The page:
4/4/20: Tales from the Cellar #5--Zebulon Artisan Ales' Petite Blueberry Sour (for Lightning Hopkins) (2018)

2:06 PM

For our honeymoon two years ago, Michelle and I went to Asheville, NC. Well, that's what I tell people. In actuality, we went to a cabin just outside of Weaverville, NC. Weaverville is a town ten minutes outside of Asheville and not many people know about it. Which is a shame, because Zebulon Artisan Ales is in Weaverville and, in my opinion, it's one of the state's best breweries.

Henrietta invaded my photoshoot.

Since this is still coronavirus times, let me preface this post by saying you should wash your hands. And, since it's still coronavirus times, I'll say that this was a random draw from my cellar. I plucked it from my hand-me-down yellow shelves this morning and stuck it in my fridge for this post. Now that I see what it is, I'm happy. I had this on tap two years ago; it was good then, but I'm excited to see how it's aged.

Zebulon (their official website can be found here) is a small production brewery in Weaverville. They're only open on Fridays and Saturdays because they brew and bottle during the other days of the week. If you're ever in the general Asheville vicinity, they're definitely worth checking out.

This 2018 bottle of Petite Blueberry is a 5.1% ABV saison that was fremented on previously-used blueberries (the first use of the fruit had been in brewing the initial batch of the beer). It's official write up can be found here, but my bottle has some more information: Its primary fermentation was a wild culture in stainless steel and its secondary fermentation was on white wine yeast in the bottle. Also, looking at the date of that online writeup, I think I nabbed this from the brewery the day it dropped.


I get sour on Petite Blueberry's nose--none of the eponymous fruit. There's a definite white wine dryness here complimenting that welcome helping of summery sourness. It's a crisp, inviting bouquet and it makes me want to delve into the ale itself. Purrl, who gave my bottle fourteen whiffs, is on the same page.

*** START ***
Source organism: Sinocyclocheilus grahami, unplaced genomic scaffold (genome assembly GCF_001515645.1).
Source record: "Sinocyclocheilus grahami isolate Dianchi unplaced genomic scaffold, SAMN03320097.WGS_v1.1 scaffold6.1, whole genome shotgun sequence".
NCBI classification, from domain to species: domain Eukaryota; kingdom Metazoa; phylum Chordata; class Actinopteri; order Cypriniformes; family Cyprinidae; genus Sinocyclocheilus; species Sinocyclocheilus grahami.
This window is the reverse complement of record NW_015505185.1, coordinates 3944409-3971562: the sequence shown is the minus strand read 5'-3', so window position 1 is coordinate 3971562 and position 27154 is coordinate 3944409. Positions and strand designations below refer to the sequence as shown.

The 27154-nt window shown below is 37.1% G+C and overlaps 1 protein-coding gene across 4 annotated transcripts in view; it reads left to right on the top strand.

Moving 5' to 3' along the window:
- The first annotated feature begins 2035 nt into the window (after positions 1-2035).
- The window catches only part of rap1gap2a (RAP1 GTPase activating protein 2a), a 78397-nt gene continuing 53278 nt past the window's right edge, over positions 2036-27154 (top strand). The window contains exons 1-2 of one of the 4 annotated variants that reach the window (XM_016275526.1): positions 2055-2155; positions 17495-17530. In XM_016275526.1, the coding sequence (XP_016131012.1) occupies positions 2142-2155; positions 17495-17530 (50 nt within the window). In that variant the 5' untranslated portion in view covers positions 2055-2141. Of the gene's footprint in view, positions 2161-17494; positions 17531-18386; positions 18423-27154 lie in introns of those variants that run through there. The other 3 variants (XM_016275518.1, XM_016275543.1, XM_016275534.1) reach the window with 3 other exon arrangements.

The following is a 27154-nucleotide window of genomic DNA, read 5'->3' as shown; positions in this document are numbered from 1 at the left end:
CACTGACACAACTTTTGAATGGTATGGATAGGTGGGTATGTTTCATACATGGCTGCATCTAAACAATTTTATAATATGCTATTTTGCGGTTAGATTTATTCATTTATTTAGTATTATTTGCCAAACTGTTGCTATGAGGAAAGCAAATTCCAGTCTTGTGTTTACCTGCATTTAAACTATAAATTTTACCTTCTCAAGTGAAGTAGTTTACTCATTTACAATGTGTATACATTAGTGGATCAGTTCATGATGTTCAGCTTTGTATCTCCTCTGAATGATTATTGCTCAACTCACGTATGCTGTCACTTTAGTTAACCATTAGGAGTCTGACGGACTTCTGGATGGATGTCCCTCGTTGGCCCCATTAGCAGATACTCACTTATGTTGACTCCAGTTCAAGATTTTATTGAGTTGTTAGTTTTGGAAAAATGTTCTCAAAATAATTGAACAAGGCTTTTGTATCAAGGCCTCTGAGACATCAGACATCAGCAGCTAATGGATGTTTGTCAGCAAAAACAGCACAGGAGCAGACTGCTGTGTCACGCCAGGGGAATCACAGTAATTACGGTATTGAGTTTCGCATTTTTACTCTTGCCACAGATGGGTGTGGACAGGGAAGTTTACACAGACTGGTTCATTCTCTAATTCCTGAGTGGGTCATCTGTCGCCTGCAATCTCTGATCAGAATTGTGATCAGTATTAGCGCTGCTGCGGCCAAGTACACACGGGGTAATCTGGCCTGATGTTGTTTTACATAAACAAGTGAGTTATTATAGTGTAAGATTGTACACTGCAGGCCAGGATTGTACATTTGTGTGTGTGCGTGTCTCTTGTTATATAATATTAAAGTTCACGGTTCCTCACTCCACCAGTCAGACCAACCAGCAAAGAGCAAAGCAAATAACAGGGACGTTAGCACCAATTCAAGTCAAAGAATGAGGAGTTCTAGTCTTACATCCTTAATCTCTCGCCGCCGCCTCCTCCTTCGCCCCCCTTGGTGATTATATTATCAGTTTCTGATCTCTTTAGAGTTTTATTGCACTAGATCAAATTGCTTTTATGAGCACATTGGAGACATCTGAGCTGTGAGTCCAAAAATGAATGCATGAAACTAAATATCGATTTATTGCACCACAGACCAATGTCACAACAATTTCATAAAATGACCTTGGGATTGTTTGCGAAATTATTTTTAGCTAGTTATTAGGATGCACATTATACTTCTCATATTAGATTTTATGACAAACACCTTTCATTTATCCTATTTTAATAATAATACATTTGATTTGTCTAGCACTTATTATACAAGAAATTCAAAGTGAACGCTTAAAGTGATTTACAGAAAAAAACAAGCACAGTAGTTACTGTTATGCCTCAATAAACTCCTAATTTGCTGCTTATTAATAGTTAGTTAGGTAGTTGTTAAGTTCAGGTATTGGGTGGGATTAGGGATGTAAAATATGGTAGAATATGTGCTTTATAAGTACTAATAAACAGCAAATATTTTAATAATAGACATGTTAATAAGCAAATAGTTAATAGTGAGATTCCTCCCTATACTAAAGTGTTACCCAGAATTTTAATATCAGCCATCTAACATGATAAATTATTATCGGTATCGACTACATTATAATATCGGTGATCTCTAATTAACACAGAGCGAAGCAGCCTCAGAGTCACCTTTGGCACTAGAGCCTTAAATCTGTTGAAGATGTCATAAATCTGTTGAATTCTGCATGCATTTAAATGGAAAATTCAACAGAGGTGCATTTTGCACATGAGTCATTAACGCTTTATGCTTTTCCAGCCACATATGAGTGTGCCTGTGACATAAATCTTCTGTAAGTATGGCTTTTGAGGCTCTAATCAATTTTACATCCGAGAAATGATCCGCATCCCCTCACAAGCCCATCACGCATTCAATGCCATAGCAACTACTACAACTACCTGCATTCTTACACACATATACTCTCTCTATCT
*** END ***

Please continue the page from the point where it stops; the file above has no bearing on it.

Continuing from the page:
The blueberry quality is more prevalent in the saison's flavor profile but, really,  that farmhouse funk is the star of the show. It's complex (seriously complex--I get straw, taffy, lavender, and lemon, among a myriad of other flavors at which I can only guess) and sour, but not bitingly so--only sour in a way that befits the fruit upon which it was fermented. All the flavor combined make for a damn refreshing summer sipper, which is just fine with me because its warm and sunny in my east-of-Cincinnati country town.

This is a champagne bubbly brew. It's fitting for both the style and the nuanced flavor profile. My bottle was a gusher, which is exactly what I want for a bottle-conditioned, wild-fermented fruit saison.

I've mentioned Strouds Run State Park and Conor Oberst and the Mystic Valley Band's Outer South in a post a few years ago. But, I think it's time to revisit that. Because Petite Blueberry Sour is a perfect summer beer, and it's right for a perfect summer memory.

See, the summer before my first master's, Michelle and I lived in a shitty apartment that was an eight minute drive from the park, which itself contained trials that were overgrown with poison ivy. What was the appeal of Strouds, then? Why, the beach of course. While it wasn't exactly a nice beach, it was our little Athens-oriented slice of paradise. We went there just about every day that summer, soaking in the sun and swimming in the park's warm, murky waters.

For the drive to and from the place, we'd listen to Outer South, a sixteen-track epic from Oberst and crew. It is, to this day, my go-to summer album because of how ingrained it was in our conscious that summer. In fact, I'm listening to it now, while birds and bugs sing from the woods next to me. That summer was everything I want a summer to be, and this saison would've fit into it perfectly.

Zebulon Artisan Ales' Petite Blueberry Saison (for Lightning Hopkins) is an easy 10/10 for me, as is Zebulon itself. I've found that not many people know of the place, which is a shame. For real, drop in if you ever get the chance to, and nab a bottle of something for me while you're there.

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